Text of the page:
NEW barley varieties with improved nitrogen efficiency to help reduce fertiliser use and greenhouse gas emissions are on the horizon, as a result of advances made by a Western Australian research collaboration.
The Western Crop Genetics Alliance, between the Department of Primary Industries and Regional Development and Murdoch University, has used gene-editing technology to lift nitrogen-use efficiency without compromising yield or quality.
The nitrogen content of the new barley lines was up to 50 per cent higher at half the nitrogen rate, when compared with the control varieties in glasshouse trials, while grain yields increased by up to 30pc under typical nitrogen fertiliser application rates.
Benefits of gene-editing
Alliance director Chengdao Li said the CRISPR/Cas 9, or Clustered Regularly Interspaced Short Palindromic Repeats, technology accurately turned barley genes on or off to create the superior trait.
Professor Li likened the use of CRISPR technology to that used by a surgeon during an operation.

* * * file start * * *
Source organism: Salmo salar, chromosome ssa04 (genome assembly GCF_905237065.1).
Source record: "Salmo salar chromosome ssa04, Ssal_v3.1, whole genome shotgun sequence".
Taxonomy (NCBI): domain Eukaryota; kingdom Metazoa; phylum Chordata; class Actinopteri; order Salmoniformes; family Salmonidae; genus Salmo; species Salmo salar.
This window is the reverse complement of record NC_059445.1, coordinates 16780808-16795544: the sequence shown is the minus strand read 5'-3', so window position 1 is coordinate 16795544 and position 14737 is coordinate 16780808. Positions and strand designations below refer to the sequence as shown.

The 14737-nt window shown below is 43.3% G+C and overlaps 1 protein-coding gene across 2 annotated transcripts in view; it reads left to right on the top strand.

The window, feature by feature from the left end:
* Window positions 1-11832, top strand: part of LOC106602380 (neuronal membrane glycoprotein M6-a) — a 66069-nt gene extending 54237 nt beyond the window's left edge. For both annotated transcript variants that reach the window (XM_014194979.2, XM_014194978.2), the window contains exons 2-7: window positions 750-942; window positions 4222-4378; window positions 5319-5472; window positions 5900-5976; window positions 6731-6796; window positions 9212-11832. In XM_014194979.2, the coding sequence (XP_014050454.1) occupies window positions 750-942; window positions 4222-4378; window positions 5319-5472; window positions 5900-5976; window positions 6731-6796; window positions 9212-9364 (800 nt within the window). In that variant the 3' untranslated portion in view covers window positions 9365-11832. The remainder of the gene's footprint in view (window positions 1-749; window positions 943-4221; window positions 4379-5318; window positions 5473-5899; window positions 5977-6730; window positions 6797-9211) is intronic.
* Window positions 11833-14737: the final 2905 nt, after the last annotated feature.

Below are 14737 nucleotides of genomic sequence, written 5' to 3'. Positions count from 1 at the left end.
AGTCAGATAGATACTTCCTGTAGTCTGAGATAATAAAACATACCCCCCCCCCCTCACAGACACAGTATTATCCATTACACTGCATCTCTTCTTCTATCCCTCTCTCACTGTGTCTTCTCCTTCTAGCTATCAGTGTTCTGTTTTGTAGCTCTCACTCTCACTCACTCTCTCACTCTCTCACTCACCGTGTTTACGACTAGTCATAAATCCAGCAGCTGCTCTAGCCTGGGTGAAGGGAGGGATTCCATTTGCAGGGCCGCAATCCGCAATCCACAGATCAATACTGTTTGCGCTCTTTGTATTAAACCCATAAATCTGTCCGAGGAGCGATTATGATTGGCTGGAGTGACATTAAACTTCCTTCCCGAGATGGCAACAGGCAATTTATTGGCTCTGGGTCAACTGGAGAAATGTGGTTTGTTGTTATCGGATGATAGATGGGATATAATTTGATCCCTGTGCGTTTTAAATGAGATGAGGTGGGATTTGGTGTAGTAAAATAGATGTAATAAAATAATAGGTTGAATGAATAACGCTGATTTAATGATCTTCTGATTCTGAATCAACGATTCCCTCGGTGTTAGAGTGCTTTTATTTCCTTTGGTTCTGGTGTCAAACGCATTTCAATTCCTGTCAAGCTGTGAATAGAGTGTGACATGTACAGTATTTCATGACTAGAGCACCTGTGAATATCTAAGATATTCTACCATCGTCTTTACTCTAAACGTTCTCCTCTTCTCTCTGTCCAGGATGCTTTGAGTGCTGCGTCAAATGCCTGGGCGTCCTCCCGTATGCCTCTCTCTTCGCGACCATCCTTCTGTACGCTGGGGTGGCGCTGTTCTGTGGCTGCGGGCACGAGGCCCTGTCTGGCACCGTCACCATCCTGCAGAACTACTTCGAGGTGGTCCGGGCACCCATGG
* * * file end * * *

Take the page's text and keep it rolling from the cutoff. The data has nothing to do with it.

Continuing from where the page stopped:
“Just as a surgeon uses scissors to remove unwanted material, CRISPR silences or cuts out undesirable genes that regulate nitrogen use,” Professor Li said.
“The removal of these genes delays senescence, or haying off, by 10 to 14 days for grain filling, while increasing chlorophyll production by 50 to 180pc – providing an additional week or two for grain filling.
“This results in increased grain protein and grain plumpness – particularly desired for malting-grade barley – and grain yield, under low nitrogen supply.”
The technique was performed on an old European barley variety, Golden Promise, as well as the Australian variety RGT Planet.
Professor Li said the technique would pave the way to reduced dependence on nitrogen fertiliser, cutting growers’ input costs and increasing profitability, while supporting efforts for the grains industry to become carbon neutral.
Source: WA Government